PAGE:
A large coal company's petition against the Environmental Protection Agency's proposed emissions rule for power plants is a legal swing for the fences, but a decades-old discrepancy in a technical amendment to the Clean Air Act might give it a chance, according to experts.

Separate House and Senate versions of the act, which was last amended in 1990, were never reconciled and therefore lead to different interpretations. Murray Energy Corp., which filed the petition June 18 in the D.C. Circuit Court, is hewing to the House version in claiming the EPA has overstepped its authority.

At issue is a "conforming amendment" in the Senate bill used to smooth references to the EPA's air pollution program in the 1990 update with language deleted from the initial statute, passed in 1970. 
The Senate's technical alteration differed from changes to the House bill, which were substantive in nature, but both were adopted. Murray Energy and its backers contend the technical change cannot stand because it conflicted with the substantive tweak.

Murray Energy and its backers argue that the House language outlaws regulating the source of emissions — in this case, power plants — using both section 111d, the part of the act used for the proposed limits on existing power plants, and section 112, under which the EPA has ordered power plant controls on mercury and air toxics that go into effect in 2016.

"That's actually not a bad argument," said Craig Moyer, a partner with Manatt, Phelps & Phillips LLP, who is chairman of the firm's environmental division.

But Murray Energy and the nine states, including Kentucky, Alabama, Ohio and Wyoming, that have joined it in the lawsuit face high hurdles.

The court is likely to reject the initial petition because the rule, which aims to curb the sector's emissions 30 percent below 2005 levels by 2030, is in draft stage, Moyer and other experts said. But it could resurface when the EPA submits a final rule next year.

Still, the EPA is likely on solid footing because the Senate version places the emphasis on the regulated pollutant rather than source.

That would give the EPA grounds to regulate through section 111d, the agency says, since there's no current limits of any sort on carbon emissions. And when there's ambiguity in a statute, case law -- specifically, Chevron v. Natural Resources Defense Council in 1984 -- has determined that the interpretation rests with the agency.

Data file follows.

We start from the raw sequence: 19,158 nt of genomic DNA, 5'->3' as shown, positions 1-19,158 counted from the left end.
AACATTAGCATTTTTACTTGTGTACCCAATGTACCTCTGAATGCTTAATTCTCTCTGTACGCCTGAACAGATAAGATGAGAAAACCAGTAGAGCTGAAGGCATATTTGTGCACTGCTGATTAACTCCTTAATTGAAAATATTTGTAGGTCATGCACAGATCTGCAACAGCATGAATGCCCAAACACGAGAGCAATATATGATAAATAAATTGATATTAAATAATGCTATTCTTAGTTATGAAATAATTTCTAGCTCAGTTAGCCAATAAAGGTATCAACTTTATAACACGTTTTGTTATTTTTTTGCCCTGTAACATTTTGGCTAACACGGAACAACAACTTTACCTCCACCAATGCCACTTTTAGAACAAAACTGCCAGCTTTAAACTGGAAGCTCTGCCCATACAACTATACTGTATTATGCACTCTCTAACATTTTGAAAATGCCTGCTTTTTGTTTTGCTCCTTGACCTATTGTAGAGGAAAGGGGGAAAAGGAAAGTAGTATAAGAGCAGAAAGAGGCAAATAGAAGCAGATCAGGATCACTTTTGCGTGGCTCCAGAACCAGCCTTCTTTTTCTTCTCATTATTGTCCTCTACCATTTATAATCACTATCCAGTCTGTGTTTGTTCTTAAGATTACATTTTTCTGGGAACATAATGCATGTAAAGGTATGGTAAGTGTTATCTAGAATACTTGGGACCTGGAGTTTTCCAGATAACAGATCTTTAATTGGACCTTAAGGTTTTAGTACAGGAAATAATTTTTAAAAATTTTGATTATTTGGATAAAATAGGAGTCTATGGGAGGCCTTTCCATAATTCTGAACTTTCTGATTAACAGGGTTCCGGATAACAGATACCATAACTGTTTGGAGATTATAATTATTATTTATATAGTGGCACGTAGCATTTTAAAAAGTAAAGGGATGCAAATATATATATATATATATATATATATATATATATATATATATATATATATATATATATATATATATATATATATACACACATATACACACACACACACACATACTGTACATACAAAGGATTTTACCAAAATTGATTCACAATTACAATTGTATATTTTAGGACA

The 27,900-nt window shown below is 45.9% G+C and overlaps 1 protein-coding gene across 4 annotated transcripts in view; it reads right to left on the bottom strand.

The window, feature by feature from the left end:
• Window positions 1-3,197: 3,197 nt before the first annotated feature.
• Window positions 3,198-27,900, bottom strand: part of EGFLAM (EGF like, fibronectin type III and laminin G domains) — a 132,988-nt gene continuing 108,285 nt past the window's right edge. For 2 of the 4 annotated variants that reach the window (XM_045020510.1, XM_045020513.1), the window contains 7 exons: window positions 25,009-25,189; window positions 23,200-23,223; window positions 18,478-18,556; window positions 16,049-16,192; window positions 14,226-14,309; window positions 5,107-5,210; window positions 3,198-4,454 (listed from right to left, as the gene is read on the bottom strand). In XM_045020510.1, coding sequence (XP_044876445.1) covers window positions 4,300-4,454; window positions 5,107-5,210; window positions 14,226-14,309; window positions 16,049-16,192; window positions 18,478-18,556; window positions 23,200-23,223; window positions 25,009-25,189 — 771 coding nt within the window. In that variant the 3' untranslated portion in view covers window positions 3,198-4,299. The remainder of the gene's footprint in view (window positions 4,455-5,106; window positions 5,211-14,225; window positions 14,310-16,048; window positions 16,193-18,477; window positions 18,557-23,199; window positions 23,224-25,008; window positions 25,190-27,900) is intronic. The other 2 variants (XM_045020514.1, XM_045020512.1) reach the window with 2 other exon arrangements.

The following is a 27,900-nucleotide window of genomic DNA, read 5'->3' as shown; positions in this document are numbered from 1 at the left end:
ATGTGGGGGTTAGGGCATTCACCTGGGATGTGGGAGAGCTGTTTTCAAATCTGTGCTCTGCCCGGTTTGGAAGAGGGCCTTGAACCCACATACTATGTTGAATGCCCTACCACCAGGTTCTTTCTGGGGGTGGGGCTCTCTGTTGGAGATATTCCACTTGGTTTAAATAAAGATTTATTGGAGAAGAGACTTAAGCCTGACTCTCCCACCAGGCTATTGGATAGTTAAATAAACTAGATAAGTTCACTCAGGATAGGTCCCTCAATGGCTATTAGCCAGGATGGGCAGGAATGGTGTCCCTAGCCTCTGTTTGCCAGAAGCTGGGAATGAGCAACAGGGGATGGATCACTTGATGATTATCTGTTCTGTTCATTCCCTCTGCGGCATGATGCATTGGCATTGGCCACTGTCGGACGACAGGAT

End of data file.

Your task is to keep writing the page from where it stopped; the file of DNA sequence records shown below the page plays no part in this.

"If you've got two versions of a statute, that's about the clearest evidence you could probably have that the statute is ambiguous," said Nathan Richardson, a lawyer with think tank Resources for the Future.

Only the House version appears in U.S. code. The key difference between that and the Senate version is the House language bars the EPA from regulating pollutants "emitted from a source category which is regulated under section 112." The upper chamber puts it this way: The EPA can "establish standards of performance for any existing source for any air pollutant ... not included on a list published" under certain section 112 provisions.

But Ann Weeks, senior counsel with the Clean Air Task Force, said that doesn't tell the whole story, and added Murray Energy didn't present the full accounting of the drafting error in its petition.

"[T]he prohibition is on regulating air pollutants that are [National Ambient Air Quality Standards] or listed [hazardous air pollutants] under 111(d). [Carbon dioxide] is neither. That’s the status quo ante the conforming amendments and clearly what Congress intended to preserve," Weeks said in an email.

Generally, the deference toward the agency in interpreting statutes has benefited the Obama administration's EPA, especially when it comes to air quality.

In a legal memo attached to the proposed power plant rule, the EPA said using section 112 to regulate hazardous pollutants "does not deprive" it of using 111d to manage carbon emissions.

"History has shown us that EPA writes solid rules and they stand up in court — courts have reaffirmed our science and reasoning time and time again," EPA spokeswoman Liz Purchia said in an email.

While the challenge might not stand up to the test of the courts, it is already beginning to color some opposition to the proposed rule by Capitol Hill Republicans. With the petition coming a year out from when the rule is finalized — which is typically when states or companies establish standing to file a legitimate lawsuit — it is laying the groundwork for additional attacks against the proposal.

"There's an explicit prohibition in some of the language," Rep. Ed Whitfield, R-Ky., chairman of the Energy and Power subcommittee of the Energy and Commerce Committee, told reporters last week. "Basically, because they're regulating under 112 already, 111d explicitly prohibits them from doing it again under 111d."

Rep. Morgan Griffith, R-Va., peppered EPA air pollution chief Janet McCabe with questions about the agency's authority to regulate power plants, asking her whether the agency believes the warring versions "creates ambiguity in what is the law or about what the law is."

"This is not a new interpretation," McCabe responded to Griffith's inquiry during a June 19 Energy and Power subcommittee hearing.

Still, the sort of ambiguity being considered in the Murray Energy petition is different than others, Richardson said. He said the stark contrast between the two chambers' versions makes the case intriguing, but that it's still a "home run swing" that will likely result in the courts allowing EPA to interpret the Clean Air Act.

"This is different because they're two different words in the statutes," Richardson said. "But my intuition is that it breaks down along the same lines."

CORRECTION: Nine states have joined Murray Energy in its petition. An earlier version of this story misstated the number of states.